The following year, though, Marie’s life drew to a close. She died on 21 November 1684, 330 years ago today (21 November 2014). She was buried the next day in Beauport. The priest noted in his church’s register that, prior to her death, Marie had “recu Les Sacrement de penitence et du viatique et avoir mené une bonne vie”. [12] She had received the last rites, and had led a good life.

Sources:

1. René Jetté, Dictionnaire généalogique des familles du Québec (Montréal: Les Presses de l’Université de Montréal, 1983), 503.

2. Soeur Anna Giroux, “Toussaint Giroux, 1633-1715”, Mémoires de la Société généalogique canadienne-française 25 (janvier-février-mars 1974): 3-27, particularly p. 26; DVD edition (Montreal, QC: SGCF, 2013).

3. Jetté, Dictionnaire, 503.

4. Jetté, Dictionnaire, 502. Although the ceremony took place in Beauport, the event was registered in Notre-Dame’s sacramental register in Quebec.

5. Violette Allaire, “L’Association “Perche-Canada” rend hommage à l’ancêtre Toussaint Giroux, à Réveillon (Orne)”, Mémoires de la Société généalogique canadienne-française 15 (juillet-août-septembre 1964): 182-184, particularly p. 183; DVD edition (Montreal, QC: SGCF, 2013).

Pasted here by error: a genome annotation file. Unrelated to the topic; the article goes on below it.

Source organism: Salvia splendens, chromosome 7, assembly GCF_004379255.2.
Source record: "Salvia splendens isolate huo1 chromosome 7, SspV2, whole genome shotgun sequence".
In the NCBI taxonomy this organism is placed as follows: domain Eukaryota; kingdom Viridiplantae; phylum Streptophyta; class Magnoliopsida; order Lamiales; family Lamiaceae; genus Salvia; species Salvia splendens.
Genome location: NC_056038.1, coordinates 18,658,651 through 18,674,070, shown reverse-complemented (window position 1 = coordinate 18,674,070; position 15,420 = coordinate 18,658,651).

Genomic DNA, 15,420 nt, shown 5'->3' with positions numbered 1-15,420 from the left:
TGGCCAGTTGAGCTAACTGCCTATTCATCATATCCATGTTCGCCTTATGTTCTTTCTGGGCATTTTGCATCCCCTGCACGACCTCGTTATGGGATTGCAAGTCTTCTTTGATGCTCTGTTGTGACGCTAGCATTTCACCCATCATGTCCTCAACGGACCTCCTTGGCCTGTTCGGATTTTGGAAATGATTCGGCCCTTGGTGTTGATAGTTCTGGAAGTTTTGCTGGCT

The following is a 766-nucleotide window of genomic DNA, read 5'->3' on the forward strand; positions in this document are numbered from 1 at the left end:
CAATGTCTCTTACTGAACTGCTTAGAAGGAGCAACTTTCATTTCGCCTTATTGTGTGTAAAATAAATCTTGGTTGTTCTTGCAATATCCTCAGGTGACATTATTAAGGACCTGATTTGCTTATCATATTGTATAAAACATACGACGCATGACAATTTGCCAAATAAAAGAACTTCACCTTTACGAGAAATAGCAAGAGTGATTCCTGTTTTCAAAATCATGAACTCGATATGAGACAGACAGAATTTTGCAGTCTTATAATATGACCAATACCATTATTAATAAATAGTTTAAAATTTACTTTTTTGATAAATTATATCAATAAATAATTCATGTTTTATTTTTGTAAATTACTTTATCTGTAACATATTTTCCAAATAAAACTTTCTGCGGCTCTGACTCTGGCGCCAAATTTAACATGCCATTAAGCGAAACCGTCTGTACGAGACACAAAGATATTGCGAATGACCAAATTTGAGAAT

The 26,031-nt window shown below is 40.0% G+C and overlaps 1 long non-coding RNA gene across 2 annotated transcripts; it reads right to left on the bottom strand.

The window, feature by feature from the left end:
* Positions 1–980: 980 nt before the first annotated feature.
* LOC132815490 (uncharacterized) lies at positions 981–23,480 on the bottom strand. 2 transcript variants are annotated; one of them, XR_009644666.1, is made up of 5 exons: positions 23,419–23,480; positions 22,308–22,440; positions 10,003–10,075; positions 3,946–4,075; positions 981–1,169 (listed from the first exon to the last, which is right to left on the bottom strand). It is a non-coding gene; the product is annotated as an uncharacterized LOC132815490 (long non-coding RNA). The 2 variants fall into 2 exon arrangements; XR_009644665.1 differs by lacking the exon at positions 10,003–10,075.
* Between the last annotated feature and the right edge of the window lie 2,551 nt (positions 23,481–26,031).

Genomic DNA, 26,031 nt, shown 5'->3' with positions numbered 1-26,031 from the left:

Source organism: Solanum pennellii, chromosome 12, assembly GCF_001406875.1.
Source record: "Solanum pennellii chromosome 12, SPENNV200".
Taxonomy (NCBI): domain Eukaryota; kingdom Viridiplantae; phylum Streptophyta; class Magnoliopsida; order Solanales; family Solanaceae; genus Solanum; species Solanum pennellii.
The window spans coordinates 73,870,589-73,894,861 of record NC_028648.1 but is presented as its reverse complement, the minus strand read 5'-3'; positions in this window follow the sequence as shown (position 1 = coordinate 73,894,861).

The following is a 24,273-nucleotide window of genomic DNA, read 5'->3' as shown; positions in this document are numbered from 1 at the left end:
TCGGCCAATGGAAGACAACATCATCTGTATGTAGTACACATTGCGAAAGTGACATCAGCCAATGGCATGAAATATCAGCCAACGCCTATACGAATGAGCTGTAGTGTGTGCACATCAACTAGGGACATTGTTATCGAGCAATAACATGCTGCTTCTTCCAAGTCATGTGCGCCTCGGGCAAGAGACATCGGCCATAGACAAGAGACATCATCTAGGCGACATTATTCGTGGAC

6. Gagné, Peter J., Before the King’s Daughters: The Filles à Marier, 1634-1662, (Orange Park, Florida: Quintin Publications, 2008), 156.

7. Jetté, Dictionnaire, 502.

8. Jetté, Dictionnaire, 503.

9. Jetté, Dictionnaire, 503.

10. Gagné, Before the King’s Daughters, 157. Also, Giroux, “Toussaint Giroux, 1633-1715”, 15, citing Benjamin Sulte, Histoire du Canada française, 1608-1880, 6 vols.; Tomes IV et V, recensements 1666, 1667, 1681.

11. Jetté, Dictionnaire, 503.

12. Notre-Dame (Beauport, Quebec), parish register, 1684, p. 3 verso, no entry no., Marie Godard burial, 22 November 1684; Notre-Dame parish; digital image, “Le LAFRANCE”, Généalogie Québec (http://www.genealogiequebec.com : accessed 20 November 2014).